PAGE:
Yet is is difficult to square that growth strategy with the reality of current inequality in Nigeria. By definition, a capital driven growth strategy benfits those with …. you guessed it…capital. And as the data suggests, most of the country does not have capital. Capital, like income, is concentrated in certain spaces. The implication is that a private capital driven growth strategy will exacerbate those inequalities and will probably replicate the type of growth we saw in the between 2000 and 2015. Good on paper but poor in quality and jobs.
The map above is the distribution of average growth between 1999 and 2012 from one of my papers. If you overlay that with estimated population distribution then you get an even clearer picture about why, despite the two high growth decades, we still somehow managed to find ourselves with little to show for it. Yes, the North East had negative growth on average over that period and prior to the emergency of Boko Haram. A second capital driven growth boom alone is likely to have similar outcomes and maybe worse.
Even infrastructure driven growth is no longer as people and jobs centric as it used to be. Excerpts from a recent paper on infrastrucure and economics:
"Today, infrastructure is far more capital intensive and far more likely to use skilled laborers who would be employed in any case. If infrastructure requires machines, more than less skilled people, then the scope for infrastructure policy to exert short-run effects on employment will be limited."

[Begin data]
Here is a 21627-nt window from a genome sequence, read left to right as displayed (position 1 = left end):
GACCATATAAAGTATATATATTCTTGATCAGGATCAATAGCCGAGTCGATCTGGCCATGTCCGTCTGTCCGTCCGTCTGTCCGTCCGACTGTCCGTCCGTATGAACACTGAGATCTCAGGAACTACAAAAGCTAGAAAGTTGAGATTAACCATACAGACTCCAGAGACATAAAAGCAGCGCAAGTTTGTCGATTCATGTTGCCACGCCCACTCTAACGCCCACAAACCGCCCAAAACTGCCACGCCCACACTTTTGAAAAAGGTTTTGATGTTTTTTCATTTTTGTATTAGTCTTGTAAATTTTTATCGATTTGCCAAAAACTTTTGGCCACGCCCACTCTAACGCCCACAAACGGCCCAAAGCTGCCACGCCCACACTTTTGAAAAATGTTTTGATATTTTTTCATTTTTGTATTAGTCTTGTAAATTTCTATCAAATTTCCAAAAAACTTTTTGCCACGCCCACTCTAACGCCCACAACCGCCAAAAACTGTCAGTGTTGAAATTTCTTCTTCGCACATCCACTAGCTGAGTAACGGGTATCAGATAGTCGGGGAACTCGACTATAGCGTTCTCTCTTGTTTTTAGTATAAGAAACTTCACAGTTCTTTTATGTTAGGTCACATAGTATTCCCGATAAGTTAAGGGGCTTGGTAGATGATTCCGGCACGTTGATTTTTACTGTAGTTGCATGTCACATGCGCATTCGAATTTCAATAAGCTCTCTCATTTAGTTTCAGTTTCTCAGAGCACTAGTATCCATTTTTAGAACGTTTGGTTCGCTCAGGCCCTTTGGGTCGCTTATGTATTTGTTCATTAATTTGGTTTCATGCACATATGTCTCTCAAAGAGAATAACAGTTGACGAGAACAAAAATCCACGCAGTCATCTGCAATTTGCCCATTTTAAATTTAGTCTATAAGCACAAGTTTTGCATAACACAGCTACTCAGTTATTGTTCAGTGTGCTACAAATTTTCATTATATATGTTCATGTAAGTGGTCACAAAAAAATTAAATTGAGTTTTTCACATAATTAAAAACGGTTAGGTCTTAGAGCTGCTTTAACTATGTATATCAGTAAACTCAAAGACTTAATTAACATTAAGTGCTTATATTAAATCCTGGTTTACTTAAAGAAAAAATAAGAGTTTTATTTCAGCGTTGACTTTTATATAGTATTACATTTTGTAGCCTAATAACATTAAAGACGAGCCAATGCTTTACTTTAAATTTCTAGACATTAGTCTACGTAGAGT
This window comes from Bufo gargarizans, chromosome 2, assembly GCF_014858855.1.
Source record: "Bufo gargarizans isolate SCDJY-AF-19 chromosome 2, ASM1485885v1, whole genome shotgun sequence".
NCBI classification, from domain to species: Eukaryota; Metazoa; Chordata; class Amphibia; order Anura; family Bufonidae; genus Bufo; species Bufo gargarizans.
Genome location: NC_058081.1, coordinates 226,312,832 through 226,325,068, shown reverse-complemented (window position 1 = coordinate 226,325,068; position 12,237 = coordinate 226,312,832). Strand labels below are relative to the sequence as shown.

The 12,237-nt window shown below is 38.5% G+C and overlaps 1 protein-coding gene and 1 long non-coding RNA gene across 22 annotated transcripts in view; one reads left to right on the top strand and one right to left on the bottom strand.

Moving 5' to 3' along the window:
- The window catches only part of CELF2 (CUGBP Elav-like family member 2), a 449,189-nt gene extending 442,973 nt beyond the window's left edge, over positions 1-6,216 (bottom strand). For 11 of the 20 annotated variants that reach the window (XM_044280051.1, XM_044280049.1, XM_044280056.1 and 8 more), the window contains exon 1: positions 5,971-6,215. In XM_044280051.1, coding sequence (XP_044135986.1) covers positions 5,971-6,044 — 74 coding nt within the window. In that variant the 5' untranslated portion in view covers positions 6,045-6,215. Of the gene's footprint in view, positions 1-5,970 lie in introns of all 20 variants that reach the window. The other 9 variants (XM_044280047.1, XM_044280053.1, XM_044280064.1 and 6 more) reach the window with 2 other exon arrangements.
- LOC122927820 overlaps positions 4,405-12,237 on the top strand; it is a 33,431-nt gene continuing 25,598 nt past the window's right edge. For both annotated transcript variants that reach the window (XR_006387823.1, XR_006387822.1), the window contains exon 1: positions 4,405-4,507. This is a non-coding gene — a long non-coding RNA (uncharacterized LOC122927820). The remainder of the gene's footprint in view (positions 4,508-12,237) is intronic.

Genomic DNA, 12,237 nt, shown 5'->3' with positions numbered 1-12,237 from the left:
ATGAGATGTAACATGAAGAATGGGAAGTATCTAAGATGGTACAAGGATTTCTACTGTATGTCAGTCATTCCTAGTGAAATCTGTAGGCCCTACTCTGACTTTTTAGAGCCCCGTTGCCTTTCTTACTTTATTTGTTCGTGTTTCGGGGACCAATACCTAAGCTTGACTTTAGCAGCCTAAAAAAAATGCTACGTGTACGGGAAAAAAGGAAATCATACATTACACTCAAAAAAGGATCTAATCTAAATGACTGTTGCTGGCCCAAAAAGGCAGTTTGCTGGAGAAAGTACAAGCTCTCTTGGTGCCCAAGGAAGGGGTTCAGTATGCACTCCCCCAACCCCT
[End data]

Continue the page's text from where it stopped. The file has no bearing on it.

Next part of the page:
If a capital and infrastructure driven growth strategy is unlikely to deliver broad people centric growth then what is? Two things to say here.
I should also point out that I am not a believer in “equal” growth everywhere. I like to use the example of trying to engineer growth in the middle of the Sahara desert. It is unlikely and even if it were possible it would probably not be worth it. I do however think that equal opportunity is achievable and is a better strategy. The idea that, even if you happen to be born in the middle of the Sahara desert, you can aim to have just as good a quality of life elsewhere as anyone else. And in my opinion that is all about education. Not just going to school, but learning in general.
In the Nigerian context the spatial inequality problem rears its ugly head again. Education, especially basic education, is legally (not naturally or God-sent) a state and local government issue. And the hands are not equal. I took a look at the IGR per capita of some states, and there are a couple of states that collect as little as $5 per person per year. Fair to say those states, even with FAAC money, are unlikely to have the capacity to finance public education anytime soon.